Before the test, warm up for about 10 minutes with some light aerobic activity and do a few stretches. Then place the ruler on the step, letting the end of it extend out a few inches over your toes, and note where the edge of the step comes to on the ruler. Sit on the floor with your feet extended in front of you, flat against the bottom step (or box). With your arms extended straight out in front of you and one hand on top of the other, gradually bend forward from the hips, keeping your back straight. (Rounding the back will give you a false result). Measure where your fingertips come to on the ruler. They should ideally be able to reach at least as far as the front of the step. Any measurement past the edge of the step is a bonus. No matter how far you can reach on the first measurement, do the test periodically and try to improve your score every few weeks.

If you find that you are less flexible than you should be, some regular stretching exercises combined with visits to your chiropractor can help to restore flexibility and improve range of motion, helping to ensure that you remain limber into older age.


What Exactly is “Ergonomics”?
November 18, 2013, 2013 at 9:00 AM

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The term ergonomics stems from the Greek words ergon (work) and nomos (laws). According to the US Occupational Safety and Health Administration, ergonomics is defined as “the science of fitting workplace conditions and job demands to the capabilities of the working population.” Good ergonomics in the workplace is key to maintaining our body’s proper health and function, and it can have a major effect on the quality of our work.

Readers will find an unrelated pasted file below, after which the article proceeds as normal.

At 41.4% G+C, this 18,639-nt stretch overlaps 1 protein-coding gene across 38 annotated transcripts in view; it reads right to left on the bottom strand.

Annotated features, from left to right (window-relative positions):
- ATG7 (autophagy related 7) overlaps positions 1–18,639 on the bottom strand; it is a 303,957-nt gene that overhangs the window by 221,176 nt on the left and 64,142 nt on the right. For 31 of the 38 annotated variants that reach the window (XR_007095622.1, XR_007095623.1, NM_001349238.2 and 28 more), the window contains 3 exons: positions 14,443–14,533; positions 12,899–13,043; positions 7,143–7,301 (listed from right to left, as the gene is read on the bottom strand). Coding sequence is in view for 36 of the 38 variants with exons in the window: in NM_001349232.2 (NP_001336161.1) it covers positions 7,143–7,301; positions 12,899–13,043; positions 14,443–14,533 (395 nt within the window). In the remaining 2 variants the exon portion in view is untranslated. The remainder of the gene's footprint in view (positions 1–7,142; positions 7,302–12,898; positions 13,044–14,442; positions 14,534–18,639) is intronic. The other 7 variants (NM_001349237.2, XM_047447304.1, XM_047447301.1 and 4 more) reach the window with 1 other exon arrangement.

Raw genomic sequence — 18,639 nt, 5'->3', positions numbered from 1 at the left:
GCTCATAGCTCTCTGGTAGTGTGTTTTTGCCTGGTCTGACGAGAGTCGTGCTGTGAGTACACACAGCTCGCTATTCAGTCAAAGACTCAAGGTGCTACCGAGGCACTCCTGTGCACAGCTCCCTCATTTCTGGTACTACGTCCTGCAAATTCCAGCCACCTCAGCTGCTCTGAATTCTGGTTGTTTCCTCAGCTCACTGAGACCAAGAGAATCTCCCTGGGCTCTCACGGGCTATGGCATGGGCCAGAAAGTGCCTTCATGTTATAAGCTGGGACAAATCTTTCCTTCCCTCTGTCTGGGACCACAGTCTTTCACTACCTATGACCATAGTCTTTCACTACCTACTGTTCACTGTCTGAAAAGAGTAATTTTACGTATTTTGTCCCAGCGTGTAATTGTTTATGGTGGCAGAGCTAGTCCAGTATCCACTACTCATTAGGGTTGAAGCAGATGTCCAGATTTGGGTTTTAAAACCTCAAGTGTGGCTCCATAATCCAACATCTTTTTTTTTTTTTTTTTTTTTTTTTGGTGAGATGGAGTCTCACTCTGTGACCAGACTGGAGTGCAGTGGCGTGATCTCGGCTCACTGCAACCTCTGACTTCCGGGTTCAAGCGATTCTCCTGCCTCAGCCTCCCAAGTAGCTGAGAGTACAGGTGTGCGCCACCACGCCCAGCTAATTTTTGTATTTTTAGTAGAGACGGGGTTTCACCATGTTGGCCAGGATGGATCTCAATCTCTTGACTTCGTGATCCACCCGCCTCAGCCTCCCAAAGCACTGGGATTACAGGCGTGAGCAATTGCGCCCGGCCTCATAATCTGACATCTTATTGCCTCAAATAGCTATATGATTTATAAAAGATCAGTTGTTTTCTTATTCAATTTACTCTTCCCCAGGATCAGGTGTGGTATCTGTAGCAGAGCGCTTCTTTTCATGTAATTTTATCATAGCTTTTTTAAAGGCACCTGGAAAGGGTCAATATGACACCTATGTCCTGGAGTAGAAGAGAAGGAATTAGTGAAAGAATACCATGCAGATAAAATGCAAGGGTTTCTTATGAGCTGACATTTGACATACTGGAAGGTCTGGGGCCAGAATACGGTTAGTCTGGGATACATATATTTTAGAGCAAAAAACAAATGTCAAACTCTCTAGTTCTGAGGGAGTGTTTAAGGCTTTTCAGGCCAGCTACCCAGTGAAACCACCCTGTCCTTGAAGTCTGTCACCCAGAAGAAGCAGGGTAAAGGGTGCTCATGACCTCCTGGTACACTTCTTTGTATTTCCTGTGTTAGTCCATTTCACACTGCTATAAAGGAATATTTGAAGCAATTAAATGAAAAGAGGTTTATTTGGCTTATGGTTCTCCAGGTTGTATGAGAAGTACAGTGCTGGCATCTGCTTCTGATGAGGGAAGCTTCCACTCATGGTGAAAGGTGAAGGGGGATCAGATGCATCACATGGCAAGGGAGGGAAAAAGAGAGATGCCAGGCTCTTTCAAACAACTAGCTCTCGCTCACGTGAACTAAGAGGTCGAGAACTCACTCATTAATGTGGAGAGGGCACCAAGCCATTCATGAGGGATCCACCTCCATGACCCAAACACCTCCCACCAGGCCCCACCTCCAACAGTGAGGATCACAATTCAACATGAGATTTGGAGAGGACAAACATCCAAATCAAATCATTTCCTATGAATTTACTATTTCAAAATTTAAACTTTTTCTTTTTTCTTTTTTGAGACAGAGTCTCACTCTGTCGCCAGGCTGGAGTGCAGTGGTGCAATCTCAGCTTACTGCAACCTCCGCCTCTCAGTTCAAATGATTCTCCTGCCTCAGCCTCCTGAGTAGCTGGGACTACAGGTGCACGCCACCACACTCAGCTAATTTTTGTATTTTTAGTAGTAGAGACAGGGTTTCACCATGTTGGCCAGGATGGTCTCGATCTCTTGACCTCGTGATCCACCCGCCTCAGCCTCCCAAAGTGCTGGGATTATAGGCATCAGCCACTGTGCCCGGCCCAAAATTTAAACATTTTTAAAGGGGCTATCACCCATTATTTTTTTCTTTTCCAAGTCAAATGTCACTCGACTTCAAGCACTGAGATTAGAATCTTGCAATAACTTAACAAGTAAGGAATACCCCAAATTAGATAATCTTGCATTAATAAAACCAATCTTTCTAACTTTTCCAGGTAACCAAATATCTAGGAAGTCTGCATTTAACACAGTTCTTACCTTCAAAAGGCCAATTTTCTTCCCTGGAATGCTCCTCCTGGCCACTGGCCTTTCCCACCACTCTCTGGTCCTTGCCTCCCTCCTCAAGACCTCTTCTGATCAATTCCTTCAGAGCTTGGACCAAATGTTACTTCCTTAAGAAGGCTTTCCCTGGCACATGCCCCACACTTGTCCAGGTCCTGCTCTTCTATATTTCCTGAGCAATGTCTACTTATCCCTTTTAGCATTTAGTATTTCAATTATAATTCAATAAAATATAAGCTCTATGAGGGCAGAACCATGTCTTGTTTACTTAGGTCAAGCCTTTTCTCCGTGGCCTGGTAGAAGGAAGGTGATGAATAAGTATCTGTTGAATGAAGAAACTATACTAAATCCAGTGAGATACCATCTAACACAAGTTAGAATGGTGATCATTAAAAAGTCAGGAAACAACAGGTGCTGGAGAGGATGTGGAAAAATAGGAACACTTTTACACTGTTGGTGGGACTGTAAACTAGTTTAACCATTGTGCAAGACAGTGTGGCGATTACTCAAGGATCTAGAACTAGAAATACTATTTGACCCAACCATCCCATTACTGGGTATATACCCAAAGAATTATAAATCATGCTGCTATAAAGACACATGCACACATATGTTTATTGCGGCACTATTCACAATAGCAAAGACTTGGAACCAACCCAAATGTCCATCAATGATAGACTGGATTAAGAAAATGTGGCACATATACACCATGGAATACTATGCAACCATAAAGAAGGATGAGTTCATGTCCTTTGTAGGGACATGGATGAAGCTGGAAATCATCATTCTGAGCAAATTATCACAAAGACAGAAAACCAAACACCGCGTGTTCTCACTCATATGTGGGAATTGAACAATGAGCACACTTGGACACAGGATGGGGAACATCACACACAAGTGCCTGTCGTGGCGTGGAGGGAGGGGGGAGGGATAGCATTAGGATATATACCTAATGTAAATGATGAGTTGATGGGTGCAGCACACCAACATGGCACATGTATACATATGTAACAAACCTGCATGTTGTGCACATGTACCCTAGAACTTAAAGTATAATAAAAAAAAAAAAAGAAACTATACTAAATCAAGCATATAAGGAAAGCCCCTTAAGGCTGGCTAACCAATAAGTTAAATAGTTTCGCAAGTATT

Ergonomics involves the physical stressors in our workplace as well as related environmental factors. For example, physical stressors are any activities that put strain on the bones, joints and muscles. These can involve things such as performing repetitive motions, vibrations, working in awkward positions and actions using excessive force. Environmental factors that contribute to bad ergonomics include loud noise, bad indoor air quality and improper lighting.

Bad ergonomics can increase the risk of injury to the musculoskeletal system, causing conditions such as carpal tunnel syndrome, tendonitis and neck and back pain, as well as creating a range of other health problems, including sick building syndrome, eyestrain and hearing loss. However, there are steps you can take to improve your workplace ergonomics that can help reduce health risks.

Cumulative trauma disorders, such as carpal tunnel syndrome and tendonitis, are caused by repetitive motions such as typing. To prevent this, set up your computer workstation in a way that allows your hands and wrists to be in as neutral a position as possible. When sitting at your desk, your chair should be at a height where your eyes are level with the top of your computer screen, and your arms are at a 45-degree angle for typing. Ensure that your wrists are not angled up or down or to the left or right. If your desk is too high to keep your forearms straight, raise the height of your chair and use a footrest to keep your feet from dangling.

Your chair should be at a height where your feet are flat on the floor or on a footrest, while keeping your knees just slightly higher than the level of the seat. The chair should provide some light support to your lower back (use a pillow, if necessary) while allowing you to move freely. The arms of the chair should support your lower arms while letting your upper arms remain close to your torso.

To reduce eyestrain, adjust ambient lighting to diminish glare and adjust the brightness and contrast until your eyes are comfortable reading. If you are working in a noisy area, use earplugs or headphones that cut ambient sound (but not set loud enough to damage your hearing!).